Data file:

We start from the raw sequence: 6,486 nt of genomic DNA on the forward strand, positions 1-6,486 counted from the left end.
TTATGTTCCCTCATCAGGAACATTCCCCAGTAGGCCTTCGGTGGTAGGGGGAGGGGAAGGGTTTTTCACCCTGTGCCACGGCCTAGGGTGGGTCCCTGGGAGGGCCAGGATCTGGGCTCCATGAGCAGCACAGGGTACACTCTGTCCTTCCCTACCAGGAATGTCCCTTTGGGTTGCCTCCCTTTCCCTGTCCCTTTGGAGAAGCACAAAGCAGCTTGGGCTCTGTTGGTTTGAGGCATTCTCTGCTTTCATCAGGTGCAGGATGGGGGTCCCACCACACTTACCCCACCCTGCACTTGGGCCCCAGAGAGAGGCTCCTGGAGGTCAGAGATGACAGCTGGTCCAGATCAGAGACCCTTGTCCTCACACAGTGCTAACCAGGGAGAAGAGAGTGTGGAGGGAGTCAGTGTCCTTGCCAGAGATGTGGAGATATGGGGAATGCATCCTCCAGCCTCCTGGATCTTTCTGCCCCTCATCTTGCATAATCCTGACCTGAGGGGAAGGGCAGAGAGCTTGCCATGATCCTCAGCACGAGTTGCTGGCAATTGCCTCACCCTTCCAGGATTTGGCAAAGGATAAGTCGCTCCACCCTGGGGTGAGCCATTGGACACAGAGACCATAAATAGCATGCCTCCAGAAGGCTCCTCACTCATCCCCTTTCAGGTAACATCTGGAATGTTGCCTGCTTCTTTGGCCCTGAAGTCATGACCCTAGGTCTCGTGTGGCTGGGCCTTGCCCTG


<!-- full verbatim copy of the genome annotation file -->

We start from the raw sequence: 6,486 nt of genomic DNA on the forward strand, positions 1-6,486 counted from the left end.
TTATGTTCCCTCATCAGGAACATTCCCCAGTAGGCCTTCGGTGGTAGGGGGAGGGGAAGGGTTTTTCACCCTGTGCCACGGCCTAGGGTGGGTCCCTGGGAGGGCCAGGATCTGGGCTCCATGAGCAGCACAGGGTACACTCTGTCCTTCCCTACCAGGAATGTCCCTTTGGGTTGCCTCCCTTTCCCTGTCCCTTTGGAGAAGCACAAAGCAGCTTGGGCTCTGTTGGTTTGAGGCATTCTCTGCTTTCATCAGGTGCAGGATGGGGGTCCCACCACACTTACCCCACCCTGCACTTGGGCCCCAGAGAGAGGCTCCTGGAGGTCAGAGATGACAGCTGGTCCAGATCAGAGACCCTTGTCCTCACACAGTGCTAACCAGGGAGAAGAGAGTGTGGAGGGAGTCAGTGTCCTTGCCAGAGATGTGGAGATATGGGGAATGCATCCTCCAGCCTCCTGGATCTTTCTGCCCCTCATCTTGCATAATCCTGACCTGAGGGGAAGGGCAGAGAGCTTGCCATGATCCTCAGCACGAGTTGCTGGCAATTGCCTCACCCTTCCAGGATTTGGCAAAGGATAAGTCGCTCCACCCTGGGGTGAGCCATTGGACACAGAGACCATAAATAGCATGCCTCCAGAAGGCTCCTCACTCATCCCCTTTCAGGTAACATCTGGAATGTTGCCTGCTTCTTTGGCCCTGAAGTCATGACCCTAGGTCTCGTGTGGCTGGGCCTTGCCCTG